i did get one of these too. absolute encoder with binary. should do away with counting and just do something in a position???? lol
E6F-AB3C-C

ultimately i wanted 1 degree of crankshaft control. more would be alright, hence the 720 count on the camshaft.

you lost me in the bottom there.

  1. Where do you get 1440 ticks indicating a full revolution?

It appears that you are using a 720 ppr encoder with a 2 of the 4 available quadrature pulses being read. 1440/350 is .25 degree resolution.

What resolution does your firing cycles require? 1 degree, .5 degree, .25 degree?

If this is for a 6 cylinder Coil on Plug (COP) ignition system? Where is the encoder attached, and why are you reading an encoder instead of flywheel or gear sensor on the engine?

Your engine is only rotating in one direction, and there is no need to use directional encoder algorithms. You can optimize the speed by using a timer/counter in external clock source mode instead of an external interrupt based routine. You want to optimize the reading algorithm for the needs of the program.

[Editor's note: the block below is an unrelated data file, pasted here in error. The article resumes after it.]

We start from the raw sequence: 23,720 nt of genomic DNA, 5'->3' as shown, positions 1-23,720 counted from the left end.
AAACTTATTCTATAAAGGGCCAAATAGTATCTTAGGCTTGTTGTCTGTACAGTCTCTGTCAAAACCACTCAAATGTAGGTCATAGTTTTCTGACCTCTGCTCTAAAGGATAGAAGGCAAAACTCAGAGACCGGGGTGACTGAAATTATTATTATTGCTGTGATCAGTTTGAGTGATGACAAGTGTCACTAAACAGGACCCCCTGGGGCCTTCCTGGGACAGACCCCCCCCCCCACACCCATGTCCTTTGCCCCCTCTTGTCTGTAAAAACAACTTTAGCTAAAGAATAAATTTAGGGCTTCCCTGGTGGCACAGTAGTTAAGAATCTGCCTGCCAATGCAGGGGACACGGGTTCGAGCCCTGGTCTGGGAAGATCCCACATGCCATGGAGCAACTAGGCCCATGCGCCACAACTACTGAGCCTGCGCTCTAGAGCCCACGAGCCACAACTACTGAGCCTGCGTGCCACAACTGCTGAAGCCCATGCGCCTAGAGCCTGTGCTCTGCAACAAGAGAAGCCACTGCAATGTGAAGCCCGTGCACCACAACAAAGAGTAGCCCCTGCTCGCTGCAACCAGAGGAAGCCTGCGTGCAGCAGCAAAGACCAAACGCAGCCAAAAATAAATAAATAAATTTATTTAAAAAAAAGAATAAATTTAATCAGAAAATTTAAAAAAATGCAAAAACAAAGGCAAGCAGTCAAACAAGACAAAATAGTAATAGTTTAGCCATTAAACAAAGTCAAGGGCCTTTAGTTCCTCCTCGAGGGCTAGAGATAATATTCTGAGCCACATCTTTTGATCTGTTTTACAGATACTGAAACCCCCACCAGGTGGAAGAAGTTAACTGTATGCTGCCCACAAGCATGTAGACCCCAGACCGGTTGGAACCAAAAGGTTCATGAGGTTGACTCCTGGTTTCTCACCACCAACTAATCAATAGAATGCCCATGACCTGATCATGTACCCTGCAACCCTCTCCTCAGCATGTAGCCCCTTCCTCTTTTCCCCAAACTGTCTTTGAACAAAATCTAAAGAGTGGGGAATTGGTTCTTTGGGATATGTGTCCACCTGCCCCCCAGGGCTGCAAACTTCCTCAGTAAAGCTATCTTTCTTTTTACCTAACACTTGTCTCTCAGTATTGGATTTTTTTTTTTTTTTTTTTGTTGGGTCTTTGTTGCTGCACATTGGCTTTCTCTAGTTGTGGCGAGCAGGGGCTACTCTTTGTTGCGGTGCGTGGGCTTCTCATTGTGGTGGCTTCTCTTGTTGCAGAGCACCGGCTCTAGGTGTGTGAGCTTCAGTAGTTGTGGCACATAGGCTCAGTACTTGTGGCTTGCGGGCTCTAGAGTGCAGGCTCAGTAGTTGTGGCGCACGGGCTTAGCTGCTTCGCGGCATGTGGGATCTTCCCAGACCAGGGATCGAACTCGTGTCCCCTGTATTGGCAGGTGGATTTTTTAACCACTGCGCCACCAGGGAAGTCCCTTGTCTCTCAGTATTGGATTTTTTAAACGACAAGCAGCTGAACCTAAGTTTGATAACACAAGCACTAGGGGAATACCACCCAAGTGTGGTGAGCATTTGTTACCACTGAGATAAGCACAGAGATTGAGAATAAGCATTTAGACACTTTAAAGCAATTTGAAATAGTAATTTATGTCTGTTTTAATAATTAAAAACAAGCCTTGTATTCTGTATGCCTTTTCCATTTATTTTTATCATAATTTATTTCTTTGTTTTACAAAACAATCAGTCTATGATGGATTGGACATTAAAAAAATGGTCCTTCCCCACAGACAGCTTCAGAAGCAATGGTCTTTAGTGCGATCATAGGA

You may also find it easier to work with time measurements from the z axis pulse instead of counts from the AB outputs. Instead of external interrupts, you may want to be working with timer interrupts.

But first, you need to describe what you are trying to achieve, what signals you have available, and the requirements of the cycle timing.

EDIT: I see that Blackfin has raised some of these same considerations.

the encoder now only have output A, B and Z. 3 wires and then power/ground
1-0.5 degrees on the crank would be nice
i have a couple CNC machines that i built and all have servo motors with encoders. i like there function